HTC makes good phones, and as long as they continue to do that, they will be competitive with Samsung and Motorola. But I agree, that Beats wont’ do much for them.

    1. So, why do you want proof from others on their theory that HTC is paying Microsoft $$s and yet you’re “convinced” they’re not without any proof?

      1. Neither MS nor HTC has said how much HTC is paying, or what the terms of the licensing deal are, but after it was announced, one report said HTC “could” be paying $5 per phone. That possibility has been repeated as fact by every website reporting on the android patent issues. I don’t believe it. I don’t think HTC would give up so easily, when the patents in question are not that strong. MS needs hardware vendors to sell WP devices, and I think they got HTC to agree to build X number of WP models, possibly with a good license fee to MS. But I don’t see them so readily agreeing to pay the licensing fee to MS without a battle.

        I want proof because I don’t believe it’s true.

      2. So because some blogger states that he “speculates” that HTC is paying MS and it gets repeated so much that people drop the “speculation” and take it as fact we are to believe it?

        From my understanding HTC had to sign an NDA just like everyone else entering these deals with MS so no one knows how much they are paying if anything at all. Its been “speculated” as well that no money changes hands in these deals and the whole point of the NDA is to spread the idea that Android/Linux are infringing on IP when they aren’t. The deals may likely go something like “sign this NDA and play along or watch the licensing costs on your MS products go up along with audits”. Much easier to sign the deal then isn’t it? But that speculation doesn’t get repeated because it undermines the whole protection scheme.

    2. maybe htc pays msft for using android, but there is also the possibility that msft pays htc for producing windows phones.

  2. Eh I hate sense anyway for all I care they can disappear

    1. And how does less choice benefit you and every other consumer out there?

      They also produce stock phones.

  3. What will fix the problems?

  4. Business Telephone Thursday, August 11, 2011

    HTC makes great phones and their Sense UI is far better than Samsung. I think they should create a market for their product accessories rather than using beats brand (over rated headphone in my opinion).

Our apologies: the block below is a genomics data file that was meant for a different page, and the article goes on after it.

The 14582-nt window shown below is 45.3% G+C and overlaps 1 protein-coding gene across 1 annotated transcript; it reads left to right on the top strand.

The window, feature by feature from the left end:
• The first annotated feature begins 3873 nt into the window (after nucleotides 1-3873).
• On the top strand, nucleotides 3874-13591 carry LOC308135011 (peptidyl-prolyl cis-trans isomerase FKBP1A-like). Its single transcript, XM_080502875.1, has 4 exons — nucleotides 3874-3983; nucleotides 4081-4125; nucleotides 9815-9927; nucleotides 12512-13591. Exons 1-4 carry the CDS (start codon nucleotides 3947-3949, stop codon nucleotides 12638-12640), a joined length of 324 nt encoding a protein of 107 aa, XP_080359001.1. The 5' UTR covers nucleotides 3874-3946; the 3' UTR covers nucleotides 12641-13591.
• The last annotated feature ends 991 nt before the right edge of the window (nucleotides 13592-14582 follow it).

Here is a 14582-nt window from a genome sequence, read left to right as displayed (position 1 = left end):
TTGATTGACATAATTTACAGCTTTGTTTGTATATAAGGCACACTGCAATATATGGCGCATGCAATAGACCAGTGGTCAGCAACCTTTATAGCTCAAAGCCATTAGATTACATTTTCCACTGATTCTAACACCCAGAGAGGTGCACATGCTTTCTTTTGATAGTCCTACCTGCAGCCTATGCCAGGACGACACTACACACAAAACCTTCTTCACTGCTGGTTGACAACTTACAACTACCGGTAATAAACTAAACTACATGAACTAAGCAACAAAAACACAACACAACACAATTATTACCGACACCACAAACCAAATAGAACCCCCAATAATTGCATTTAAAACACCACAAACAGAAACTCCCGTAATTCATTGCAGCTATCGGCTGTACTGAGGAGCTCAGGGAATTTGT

Samsung is also in trouble with Apple blocking their new Galaxy Tab products all over the world starting in Europe.

  5. If the aim is to simply be more present in smartphones, then yes, I’d think that this acquisition in light of their other moves, is a bit of a problem. However, I think – and I’m being generous here – I think that HTC sees what Apple knows, what MS realized, and what Nokia built but couldn’t execute on – smarpthones are a step towards the type of lifestyle computing where quality of the experience matters not as a device, but as the brand(s) have something worth holding onto. Right now HTC doesn’t have anything except “Sense” as something to hold onto. And that’s not even a card they care for (at least given their perspective on boot loaders).

    What seems to be the case with this move is that HTC wants to move itself closer to the other “senses” of the mobile experience – probably even making a branding transition into some kind of “Beats-themed” makeover (not just a lineup as was said in the announcement). At such a move, HTC could become a bit more of a consumer-noticeable brand that doesn’t carry the “geek” cachet to it and actually evokes a feeling besides “comes with carrier approval.”

    I think that’s their aim. I hope… because otherwise it is like you say Om, their in trouble and it won’t be a slow fall.

    1. I just got the HTC sensation and the *sole* reason to choose it over Galaxy II S was Sense! I agree that the next frontier is not hardware but UI…

  6. Raymond Padilla Thursday, August 11, 2011

    HTC should bundle Dre’s long-delayed Detox with select phones before the CD/MP3s go on sale. That would make for a killer quarter. Other than that, this seems like a bad marketing deal.

    1. Funny ….I do agree dre’ s next album is going to be hot.

  7. Jay Bhattacharya Thursday, August 11, 2011

    If they can get kids to pay as much for a Beats Smartphone as they do for those Beats Headphones, there’s a revenue bump that pays for the deal. Doesn’t solve their long term problem, but certainly re-energizes marketing.

  8. HTC bought Beats for HTC Listen, HTC’s answer to Itunes and is expected to be released next month. HTC already have HTC Watch, and now they are going to have HTC Listen and HTC Read. Obviously, HTC Watch for movies, HTC Listen for musics, and HTC Read for books.

  9. Well said! Too often now what starts out as speculation or opinion ends up being turned around and reported as fact. But wait, if we read it on the big world wide web “It’s got to be true”. HTC-got problems? Absolutely! Second quarter revenue up 63% over last year. Second quarter “profit” US$ 268 million after taxes. I have a hard time believing that HTC will not be a major player in the smartphone busines for quite some time.

  10. Lucian Armasu Friday, August 12, 2011

    I’ve been watching Huawei, and the kind of phones they’ve been releasing lately. They seem to be higher and higher quality, and they remind me of how HTC has risen from just an OEM for others, to becoming a very successful brand themselves. I think Huawei will follow a similar path.